Some comments from a reviewer on a recent manuscript of mine dealing with responses to disturbance in geomorphology got me to thinking about the concept of disturbance in the environmental sciences. Though the paper is a geomorphology paper (hopefully to be) in a geomorphology journal, the referee insisted that I should be citing some of the “foundational” ecological papers on disturbance. These, according to the referee, turned out to be papers from the 1980s and 1990s that are widely cited in the aquatic ecology and stream restoration literature, but are hardly foundational in general.

Consideration of the role of disturbance goes back to the earliest days of ecology, and is a major theme in the classic papers of, e.g., Warming, Cowles, and Clements in the late 19th and early 20th centuries. A general reconsideration (“reimagining” is the term many would use, but I’ve grown to hate that overused word) of the role of disturbance in ecological systems was well underway by the 1970s, and the last five years or so have seem some very interesting syntheses of these emerging ideas (two I especially like are Mori, 2011 and Pulsford et al., 2014).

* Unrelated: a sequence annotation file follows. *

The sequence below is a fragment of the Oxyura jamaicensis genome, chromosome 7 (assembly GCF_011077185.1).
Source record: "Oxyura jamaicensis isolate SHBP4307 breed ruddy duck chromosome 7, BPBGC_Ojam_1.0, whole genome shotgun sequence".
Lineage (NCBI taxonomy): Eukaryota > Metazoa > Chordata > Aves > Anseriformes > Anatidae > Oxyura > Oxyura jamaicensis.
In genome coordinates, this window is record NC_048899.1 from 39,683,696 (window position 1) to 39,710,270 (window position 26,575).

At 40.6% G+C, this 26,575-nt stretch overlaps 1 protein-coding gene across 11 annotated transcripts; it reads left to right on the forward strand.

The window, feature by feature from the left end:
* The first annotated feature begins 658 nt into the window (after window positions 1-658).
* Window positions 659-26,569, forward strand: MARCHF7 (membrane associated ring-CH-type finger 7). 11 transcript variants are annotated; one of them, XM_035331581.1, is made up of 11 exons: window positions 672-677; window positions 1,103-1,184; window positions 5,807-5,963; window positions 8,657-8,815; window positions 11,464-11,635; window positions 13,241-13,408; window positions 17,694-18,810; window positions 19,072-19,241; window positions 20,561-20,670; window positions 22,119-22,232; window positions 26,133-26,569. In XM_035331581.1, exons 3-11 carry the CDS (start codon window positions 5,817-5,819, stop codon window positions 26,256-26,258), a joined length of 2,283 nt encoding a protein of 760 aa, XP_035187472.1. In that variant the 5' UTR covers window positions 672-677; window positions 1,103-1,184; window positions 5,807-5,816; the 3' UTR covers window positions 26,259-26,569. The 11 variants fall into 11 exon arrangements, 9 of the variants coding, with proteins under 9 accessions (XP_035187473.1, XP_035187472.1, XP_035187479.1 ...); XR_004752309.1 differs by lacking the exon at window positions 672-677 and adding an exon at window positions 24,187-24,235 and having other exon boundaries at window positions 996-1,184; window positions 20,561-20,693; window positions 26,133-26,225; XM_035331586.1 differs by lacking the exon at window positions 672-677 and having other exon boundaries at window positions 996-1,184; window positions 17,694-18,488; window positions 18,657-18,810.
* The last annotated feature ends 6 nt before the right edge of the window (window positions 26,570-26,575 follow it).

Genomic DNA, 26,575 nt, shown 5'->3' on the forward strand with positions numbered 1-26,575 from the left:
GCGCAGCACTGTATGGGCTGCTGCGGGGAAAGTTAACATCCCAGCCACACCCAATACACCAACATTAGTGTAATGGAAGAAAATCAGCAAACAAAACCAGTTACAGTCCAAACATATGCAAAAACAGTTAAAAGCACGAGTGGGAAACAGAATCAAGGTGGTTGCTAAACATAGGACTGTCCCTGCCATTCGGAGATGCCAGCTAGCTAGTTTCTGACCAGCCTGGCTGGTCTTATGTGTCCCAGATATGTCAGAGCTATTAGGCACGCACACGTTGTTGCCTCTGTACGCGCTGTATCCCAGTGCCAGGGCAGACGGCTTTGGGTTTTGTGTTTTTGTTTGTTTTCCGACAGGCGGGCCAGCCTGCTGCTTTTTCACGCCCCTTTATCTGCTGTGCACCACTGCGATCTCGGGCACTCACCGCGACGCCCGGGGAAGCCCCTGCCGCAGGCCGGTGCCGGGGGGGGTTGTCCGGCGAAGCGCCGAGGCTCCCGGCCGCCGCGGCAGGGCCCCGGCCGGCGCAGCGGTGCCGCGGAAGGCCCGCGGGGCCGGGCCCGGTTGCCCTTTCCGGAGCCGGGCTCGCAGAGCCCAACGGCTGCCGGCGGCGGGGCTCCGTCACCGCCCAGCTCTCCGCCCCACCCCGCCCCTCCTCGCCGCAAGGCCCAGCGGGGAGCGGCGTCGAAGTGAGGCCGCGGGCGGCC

Meet Aaron Vaught

Submitted by asvaug2 on Thu, 09/10/2015 - 01:26 pm

I grew up in Somerset, KY and came to Lexington in 2006 to attend UK. I graduated with a BA in Geography in 2009 and an MS in Education Policy in 2012. As an undergraduate, I helped out in a preschool classroom at Booker T. Washington Elementary. I was also an Arts & Sciences Ambassador my senior year. In graduate school, I worked in the Center for Student Involvement and was the advisor to the Center for Community Outreach programs.  Along the way I met my wife Ashley and we have been married 4 years.